Ivy Lu, Head of Data Science & Machine Learning, Oxygen

Synthetic Identity Fraud Continues to Challenge FIs

According to the Federal Reserve, the fastest growing type of financial crime in the U.S. is synthetic identity fraud. Combining both real and fake data to create a fictitious identity, synthetic identity fraud cost U.S. lenders circa $6 billion a year, with the average charge-off around $15,000. With the proliferation of data breaches, the dark web has both fake and real identities for sale, making it easy for these fraudsters to pick up or make up the rest, making it one of the most difficult financial crimes to detect. Particularly problematic, there often isn’t a real victim in the traditional sense, which means there’s no one to report the fraud. In a typical scenario, patient fraudsters open accounts with synthetic identities to establish credit and act like any normal customer. Once the criminals use the accounts for fraud (either at the source bank or another bank), it can take several missed credit card payments or suspicious chargebacks for financial institutions to close the account. By that time, criminals have usually pilfered tens of thousands of dollars. In 2020, the pandemic only exacerbated the problem by fast-tracked digital payments and commerce that saw a huge spike in transaction volume, lack of authentication and significant government programs drawing more attention. Unfortunately, we don’t see this subsiding in 2021.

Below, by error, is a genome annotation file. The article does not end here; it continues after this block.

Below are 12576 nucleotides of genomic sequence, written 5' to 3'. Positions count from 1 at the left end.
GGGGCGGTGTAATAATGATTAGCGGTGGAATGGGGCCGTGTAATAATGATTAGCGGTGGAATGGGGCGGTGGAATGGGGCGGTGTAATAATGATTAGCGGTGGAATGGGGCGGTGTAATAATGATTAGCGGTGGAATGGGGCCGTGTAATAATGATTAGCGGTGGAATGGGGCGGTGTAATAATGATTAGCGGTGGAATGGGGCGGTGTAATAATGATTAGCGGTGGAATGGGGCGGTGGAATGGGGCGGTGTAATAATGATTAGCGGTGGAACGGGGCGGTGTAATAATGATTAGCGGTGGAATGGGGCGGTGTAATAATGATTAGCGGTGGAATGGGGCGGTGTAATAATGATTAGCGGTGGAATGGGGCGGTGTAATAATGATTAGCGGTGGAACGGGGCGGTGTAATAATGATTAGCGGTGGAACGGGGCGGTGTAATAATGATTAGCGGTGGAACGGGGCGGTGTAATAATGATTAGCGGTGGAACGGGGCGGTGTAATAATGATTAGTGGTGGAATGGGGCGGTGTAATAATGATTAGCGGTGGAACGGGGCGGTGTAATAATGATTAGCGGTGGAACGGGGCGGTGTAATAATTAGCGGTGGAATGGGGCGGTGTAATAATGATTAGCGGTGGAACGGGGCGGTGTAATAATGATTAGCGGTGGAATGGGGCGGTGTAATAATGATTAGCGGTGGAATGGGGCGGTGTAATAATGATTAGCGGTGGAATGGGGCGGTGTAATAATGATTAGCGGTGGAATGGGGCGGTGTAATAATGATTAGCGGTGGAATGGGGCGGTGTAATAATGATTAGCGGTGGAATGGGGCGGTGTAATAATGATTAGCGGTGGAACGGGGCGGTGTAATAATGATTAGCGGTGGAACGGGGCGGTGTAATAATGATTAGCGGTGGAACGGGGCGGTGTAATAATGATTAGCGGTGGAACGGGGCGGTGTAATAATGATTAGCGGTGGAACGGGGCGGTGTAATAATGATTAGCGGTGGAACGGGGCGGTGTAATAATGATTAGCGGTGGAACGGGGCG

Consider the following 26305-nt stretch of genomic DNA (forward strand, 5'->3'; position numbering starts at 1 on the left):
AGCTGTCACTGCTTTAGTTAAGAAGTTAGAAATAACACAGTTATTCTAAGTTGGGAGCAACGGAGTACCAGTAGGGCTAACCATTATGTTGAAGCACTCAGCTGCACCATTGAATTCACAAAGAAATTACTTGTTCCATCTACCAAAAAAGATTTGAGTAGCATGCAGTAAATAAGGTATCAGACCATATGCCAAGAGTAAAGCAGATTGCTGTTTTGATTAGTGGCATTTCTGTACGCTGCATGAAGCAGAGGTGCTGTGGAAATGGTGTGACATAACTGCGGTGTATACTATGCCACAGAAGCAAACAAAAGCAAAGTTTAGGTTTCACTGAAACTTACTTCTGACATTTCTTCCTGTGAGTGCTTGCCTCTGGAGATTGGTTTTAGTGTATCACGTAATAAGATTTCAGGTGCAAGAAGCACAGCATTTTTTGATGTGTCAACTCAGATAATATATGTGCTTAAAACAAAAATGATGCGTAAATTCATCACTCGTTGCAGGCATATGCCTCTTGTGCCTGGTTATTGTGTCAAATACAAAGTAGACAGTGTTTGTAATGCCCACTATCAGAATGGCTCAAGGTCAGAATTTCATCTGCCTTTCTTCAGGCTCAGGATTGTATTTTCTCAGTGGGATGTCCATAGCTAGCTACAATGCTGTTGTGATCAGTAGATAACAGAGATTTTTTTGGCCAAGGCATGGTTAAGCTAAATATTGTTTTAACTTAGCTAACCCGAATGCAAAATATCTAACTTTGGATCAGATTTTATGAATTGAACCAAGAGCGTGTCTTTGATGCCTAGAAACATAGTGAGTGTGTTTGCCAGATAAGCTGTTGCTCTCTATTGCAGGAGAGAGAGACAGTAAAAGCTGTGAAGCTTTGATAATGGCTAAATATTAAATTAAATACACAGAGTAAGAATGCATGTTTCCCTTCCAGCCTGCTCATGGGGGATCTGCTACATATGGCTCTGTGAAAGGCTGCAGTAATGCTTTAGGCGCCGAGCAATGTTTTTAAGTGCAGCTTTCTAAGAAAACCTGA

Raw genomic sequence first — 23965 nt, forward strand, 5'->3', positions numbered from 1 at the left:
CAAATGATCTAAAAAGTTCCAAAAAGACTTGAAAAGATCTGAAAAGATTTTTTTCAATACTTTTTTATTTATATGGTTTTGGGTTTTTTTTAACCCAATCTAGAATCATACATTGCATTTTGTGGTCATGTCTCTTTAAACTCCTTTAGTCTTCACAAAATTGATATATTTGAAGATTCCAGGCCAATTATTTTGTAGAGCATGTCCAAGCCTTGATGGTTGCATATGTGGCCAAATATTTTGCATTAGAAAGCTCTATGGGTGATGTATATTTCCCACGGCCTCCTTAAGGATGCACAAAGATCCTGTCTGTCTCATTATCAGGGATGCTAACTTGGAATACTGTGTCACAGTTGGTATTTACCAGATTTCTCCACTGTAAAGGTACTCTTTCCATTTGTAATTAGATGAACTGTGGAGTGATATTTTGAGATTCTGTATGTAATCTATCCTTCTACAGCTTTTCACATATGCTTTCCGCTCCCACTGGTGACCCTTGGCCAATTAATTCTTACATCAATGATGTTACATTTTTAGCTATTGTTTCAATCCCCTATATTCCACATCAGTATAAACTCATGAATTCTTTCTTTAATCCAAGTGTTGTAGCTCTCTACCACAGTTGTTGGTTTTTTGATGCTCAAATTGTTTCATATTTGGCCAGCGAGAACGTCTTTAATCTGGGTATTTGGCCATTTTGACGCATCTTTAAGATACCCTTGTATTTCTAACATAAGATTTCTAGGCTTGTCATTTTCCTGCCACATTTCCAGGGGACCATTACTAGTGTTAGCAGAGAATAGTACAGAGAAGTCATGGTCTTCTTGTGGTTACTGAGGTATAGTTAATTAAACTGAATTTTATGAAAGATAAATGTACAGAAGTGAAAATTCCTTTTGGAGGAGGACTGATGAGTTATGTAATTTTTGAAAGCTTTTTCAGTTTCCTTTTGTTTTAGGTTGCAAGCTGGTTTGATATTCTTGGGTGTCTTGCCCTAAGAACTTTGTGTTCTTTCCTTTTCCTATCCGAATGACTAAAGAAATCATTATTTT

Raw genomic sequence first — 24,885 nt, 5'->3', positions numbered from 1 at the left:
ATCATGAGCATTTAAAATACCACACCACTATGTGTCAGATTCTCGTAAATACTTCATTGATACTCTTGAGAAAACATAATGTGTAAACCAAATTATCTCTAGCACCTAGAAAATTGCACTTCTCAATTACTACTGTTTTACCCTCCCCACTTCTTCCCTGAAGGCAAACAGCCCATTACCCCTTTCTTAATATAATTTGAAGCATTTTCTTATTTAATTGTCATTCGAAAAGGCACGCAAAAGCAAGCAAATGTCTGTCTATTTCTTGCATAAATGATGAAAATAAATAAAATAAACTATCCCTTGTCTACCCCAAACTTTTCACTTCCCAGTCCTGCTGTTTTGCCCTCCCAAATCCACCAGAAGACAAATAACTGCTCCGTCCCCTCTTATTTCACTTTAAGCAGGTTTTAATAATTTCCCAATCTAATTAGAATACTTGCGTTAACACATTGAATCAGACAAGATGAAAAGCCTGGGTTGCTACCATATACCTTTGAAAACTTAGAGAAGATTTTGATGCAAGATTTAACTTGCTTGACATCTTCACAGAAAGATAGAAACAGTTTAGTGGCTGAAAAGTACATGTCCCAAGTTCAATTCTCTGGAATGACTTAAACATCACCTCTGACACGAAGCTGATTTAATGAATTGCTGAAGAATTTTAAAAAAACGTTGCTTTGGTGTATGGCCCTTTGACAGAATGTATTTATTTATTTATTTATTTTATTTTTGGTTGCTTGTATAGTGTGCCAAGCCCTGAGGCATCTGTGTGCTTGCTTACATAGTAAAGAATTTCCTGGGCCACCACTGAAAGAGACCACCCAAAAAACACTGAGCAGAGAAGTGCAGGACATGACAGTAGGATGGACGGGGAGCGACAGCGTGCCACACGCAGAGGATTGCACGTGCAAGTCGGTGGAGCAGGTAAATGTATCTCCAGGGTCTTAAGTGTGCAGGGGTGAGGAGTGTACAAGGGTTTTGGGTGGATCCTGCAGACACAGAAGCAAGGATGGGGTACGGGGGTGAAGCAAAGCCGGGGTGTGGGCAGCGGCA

Eric Kinney, SVP Risk – BSA Officer, Oxygen

Machine Learning and AI Take a Big Step Towards Personalized Banking

Instead of white label banking services or a “one-size-fit-all” strategy, banking services will more and more be customized and tailored towards individual customer’s needs. Traditional FIs have historically designed banking products mainly based on internal models of profitability and credit risk, with little consideration on the nuances individual customers desire. In the days of personalized service, this was the norm. Fintechs, on the other hand, have made progress by focusing on specific groups of customers, including student loans, mortgages and subprime credit, or a specific characteristic of the general population. Backed by machine learning and AI, it is possible to design banking products that can be customized and personalized to meet each individual’s needs as the models better understand customer behavior and present relevant products and services in the moments that are most relevant. 

Ivy Lu, Oxygen, Head of Data Science & Machine Learning, Oxygen

Staff Writer

Staff Writer